SUNDAY, JAN. 21 Pretty Boi Drag presents #PrettyBoiAnniversary at the Bier Baron Tavern (1523 22nd St., N.W.) today from 2-5 p.m. The drag king troupe will be
celebrating its two-year anniversary. Guests who attend wearing Pretty Boi Drag swag can win tickets to upcoming shows and new swag including Pretty Boi Drag caps. Doors open at 2 p.m. and the party starts at 3 p.m. General admission online tickets are $20. Tickets at the door are $25. For more details, visit facebook. com/prettyboidrag. The D.C. Concert Orchestra presents a free concert at the Church of the Epiphany (1317 G St., N.W.) today at 3 p.m. The performance will include selections from Jean Sibelius, Carl Reinecke, Ermanno Wolf-Ferrari and Johannes Brahms. Donations for the D.C. Concert Orchestra will be accepted. For more information, visit dcconcertorchestra.com.
MONDAY, JAN. 22 TheatreWashington hosts its monthly Showtunes and Cocktails, a gathering of theater lovers and artists, at Beacon Bar & Grill (1615 Rhode Island Ave., N.W.) tonight from 7-10 p.m. Maestro Glenn Pearson and guest artist Awa Sal Secka will lead a sing-along performance of Broadway tunes. A happy hour menu will be available. There will also be theater ticket giveaways. Admission is pay-whatyou-can. For more information, visit theatrewashington.org.
TUESDAY, JAN. 23 Genderqueer D.C. holds a discussion group at the D.C. Center (2000 14th St., N.W.) at 7 p.m. tonight. The group is for anyone who identiﬁes outside of the gender binary as bi-gender, a-gender, gender-ﬂuid or any label outside of cis-gender. For more information, visit
thedccenter.org. SMYAL (410 7th St., S.E.) hosts a rap group, a support group for LGBT youth, today from 5-6:30 p.m. For more information, visit smyal.org.
WEDNESDAY, JAN. 24 The Lambda Bridge Club hosts duplicate bridge at the Dignity Center (721 8th St., S.E.) at 7:30 p.m. tonight. No reservations needed and new comers welcome. If you need a partner, call 703407-6540. The D.C. Center (2000 14th St., N.W.) hosts HIV Working Group, a HIV/AIDS outreach, education and advocacy initiative, today from 6:30-8 p.m. For more details, visit thedccenter.org.
THURSDAY, JAN. 25 Lana Del Rey brings her “LA to the Moon” tour to Capital One Arena (601 F St., N.W.) tonight at 8 p.m. Doors open at 7 p.m. Tickets range from $39-125. For more details, visit ticketmaster.com. OutRight Action International hosts its LGBT Global Activism reception at 18th & U Duplex Diner (2004 18th St., N.W.) today from 6-8 p.m. Guests are invited to network and discuss actions for global equality. At 8 p.m., there will be a viewing party for “RuPaul’s Drag Race All Stars 3.” For more information, visit facebook. com/outrightintl. The D.C. Center (2000 14th St., N.W.) hosts the D.C. Anti-Violence Project tonight from 7-9 p.m. This is an open meeting for anyone interested in decreasing violence both within and directed towards LGBT communities. For more details, visit thedccenter.org.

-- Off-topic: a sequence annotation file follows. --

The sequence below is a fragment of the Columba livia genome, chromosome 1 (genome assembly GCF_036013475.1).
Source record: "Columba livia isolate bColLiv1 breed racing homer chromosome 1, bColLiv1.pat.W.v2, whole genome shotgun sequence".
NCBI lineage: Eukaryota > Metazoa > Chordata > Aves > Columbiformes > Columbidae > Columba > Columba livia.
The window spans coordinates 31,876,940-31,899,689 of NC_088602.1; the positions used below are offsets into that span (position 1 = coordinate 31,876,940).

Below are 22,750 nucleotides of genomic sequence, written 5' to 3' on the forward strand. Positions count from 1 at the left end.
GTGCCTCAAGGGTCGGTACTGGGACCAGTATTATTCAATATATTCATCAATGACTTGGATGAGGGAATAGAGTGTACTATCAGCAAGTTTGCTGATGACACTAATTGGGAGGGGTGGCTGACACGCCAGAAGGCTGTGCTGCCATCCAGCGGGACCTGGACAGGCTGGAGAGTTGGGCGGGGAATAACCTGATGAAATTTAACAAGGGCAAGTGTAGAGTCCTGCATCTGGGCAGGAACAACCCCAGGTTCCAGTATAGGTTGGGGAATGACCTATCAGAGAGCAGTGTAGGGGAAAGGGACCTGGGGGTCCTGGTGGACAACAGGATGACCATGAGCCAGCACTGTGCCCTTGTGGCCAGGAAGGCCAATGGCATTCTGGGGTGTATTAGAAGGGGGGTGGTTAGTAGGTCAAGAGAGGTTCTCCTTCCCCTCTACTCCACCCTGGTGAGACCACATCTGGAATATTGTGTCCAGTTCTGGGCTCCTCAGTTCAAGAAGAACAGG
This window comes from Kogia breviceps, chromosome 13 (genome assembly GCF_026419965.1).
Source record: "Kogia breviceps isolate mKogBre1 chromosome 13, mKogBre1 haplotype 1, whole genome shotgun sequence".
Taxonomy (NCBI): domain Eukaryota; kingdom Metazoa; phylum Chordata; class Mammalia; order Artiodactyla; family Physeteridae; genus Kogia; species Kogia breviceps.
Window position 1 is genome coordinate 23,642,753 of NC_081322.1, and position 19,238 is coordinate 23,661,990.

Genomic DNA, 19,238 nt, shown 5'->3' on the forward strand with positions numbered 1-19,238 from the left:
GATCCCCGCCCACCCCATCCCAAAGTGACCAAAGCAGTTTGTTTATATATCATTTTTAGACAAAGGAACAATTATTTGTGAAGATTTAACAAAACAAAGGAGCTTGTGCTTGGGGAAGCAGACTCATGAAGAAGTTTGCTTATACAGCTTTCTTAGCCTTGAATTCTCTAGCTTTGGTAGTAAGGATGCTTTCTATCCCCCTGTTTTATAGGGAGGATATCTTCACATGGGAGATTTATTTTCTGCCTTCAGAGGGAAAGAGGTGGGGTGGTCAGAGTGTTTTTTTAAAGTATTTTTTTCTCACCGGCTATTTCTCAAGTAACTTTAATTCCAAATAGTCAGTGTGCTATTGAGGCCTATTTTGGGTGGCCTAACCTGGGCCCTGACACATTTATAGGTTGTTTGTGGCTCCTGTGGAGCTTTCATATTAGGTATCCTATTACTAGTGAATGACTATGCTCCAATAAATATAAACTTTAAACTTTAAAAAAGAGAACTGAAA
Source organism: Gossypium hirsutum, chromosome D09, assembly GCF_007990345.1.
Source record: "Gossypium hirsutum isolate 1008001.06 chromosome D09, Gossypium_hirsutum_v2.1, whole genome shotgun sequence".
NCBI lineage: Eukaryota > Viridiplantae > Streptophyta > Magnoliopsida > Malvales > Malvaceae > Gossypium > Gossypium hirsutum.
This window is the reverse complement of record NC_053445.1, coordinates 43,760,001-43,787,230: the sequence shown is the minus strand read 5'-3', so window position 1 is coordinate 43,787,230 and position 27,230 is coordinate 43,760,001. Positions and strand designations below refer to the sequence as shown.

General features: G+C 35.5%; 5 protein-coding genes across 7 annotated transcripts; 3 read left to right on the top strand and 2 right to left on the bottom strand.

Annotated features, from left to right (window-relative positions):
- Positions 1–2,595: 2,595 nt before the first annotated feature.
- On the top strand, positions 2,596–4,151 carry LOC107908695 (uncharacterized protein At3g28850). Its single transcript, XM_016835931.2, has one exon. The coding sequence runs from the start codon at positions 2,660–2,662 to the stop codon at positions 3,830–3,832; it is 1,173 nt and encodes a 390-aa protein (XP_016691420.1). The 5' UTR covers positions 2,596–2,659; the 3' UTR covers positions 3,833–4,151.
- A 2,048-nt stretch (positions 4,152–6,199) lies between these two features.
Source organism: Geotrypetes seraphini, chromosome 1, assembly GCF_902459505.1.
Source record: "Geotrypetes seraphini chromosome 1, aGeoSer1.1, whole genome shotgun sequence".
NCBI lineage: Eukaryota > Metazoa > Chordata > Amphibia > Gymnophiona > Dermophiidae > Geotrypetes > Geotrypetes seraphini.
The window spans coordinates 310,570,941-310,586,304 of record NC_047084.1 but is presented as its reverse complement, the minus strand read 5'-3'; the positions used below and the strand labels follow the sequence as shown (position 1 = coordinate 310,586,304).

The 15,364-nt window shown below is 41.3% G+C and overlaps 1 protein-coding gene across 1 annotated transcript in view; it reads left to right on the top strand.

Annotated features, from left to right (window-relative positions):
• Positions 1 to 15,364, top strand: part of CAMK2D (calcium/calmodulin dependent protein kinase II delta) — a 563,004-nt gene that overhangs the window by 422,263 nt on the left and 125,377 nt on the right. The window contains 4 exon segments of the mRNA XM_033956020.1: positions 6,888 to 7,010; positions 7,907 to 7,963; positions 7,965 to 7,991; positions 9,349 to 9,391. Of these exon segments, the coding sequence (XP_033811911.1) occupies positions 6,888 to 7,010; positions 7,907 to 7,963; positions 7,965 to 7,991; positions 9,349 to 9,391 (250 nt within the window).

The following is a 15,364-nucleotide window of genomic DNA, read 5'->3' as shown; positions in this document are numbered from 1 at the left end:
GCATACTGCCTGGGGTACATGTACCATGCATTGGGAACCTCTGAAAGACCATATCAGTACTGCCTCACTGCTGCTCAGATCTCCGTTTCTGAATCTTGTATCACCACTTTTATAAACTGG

D I N I NG
J A N U A R Y 19, 2018 • 31
PHOTOS COURTESY OF AGORA
A dish from Agora, one of the participants in this year’s Restaurant Week.
Dining delicacies Planning ahead best way to enjoy annual restaurant week event By EVAN CAPLAN From humble beginnings, Restaurant Association Metropolitan Washington’s biannual Metropolitan Washington Restaurant Week has mushroomed into a delish, Washington-area dining experience. And while this month is generally a calm time in the region’s dining scene, Restaurant Week, Jan. 2228, manages to heat it up. This year, diners have options at 250 participating restaurants in D.C., Maryland and Virginia. Prix-ﬁxe prices keep the check-splitting stress to a minimum: threecourse lunches run $22 and three-course dinners are $35 (many places also oﬀer an additional wine pairing). Reservations at the hotter eateries go pretty quickly, so get those in now before you’re stuck with a 5:45 p.m. dinner. More than 25 restaurants are joining the festivities for the ﬁrst time this year. The include new hot spots like District Winery, Unconventional Diner and Fish by Jose Andres, as well as three Matchbox locations (14th Street, Capitol Hill and Chinatown). In a coup for the millennial set, many restaurants are oﬀering a brunch option (introduced last year) for $22. More than 80 spots will oﬀer these prix-ﬁxe menus on Jan. 27-28, allowing diners to make sure they still get their ﬁll of their favorite meal of the weekend or entire week. Favorites serving on Saturday and Sunday include Ankara, Commissary, Espita Mezcaleria and the Riggsby. The Association also has an awards program for eager diners, as long as you make reservations via the Restaurant Week website. Prizes include tickets to local food events, gift cards and cookbooks authored by local chefs and from local restaurants. Beyond thriving new neighborhoods like the Wharf and Ivy City, there are plenty of options around the entire region, from 14th Street and Adams Morgan to Shaw,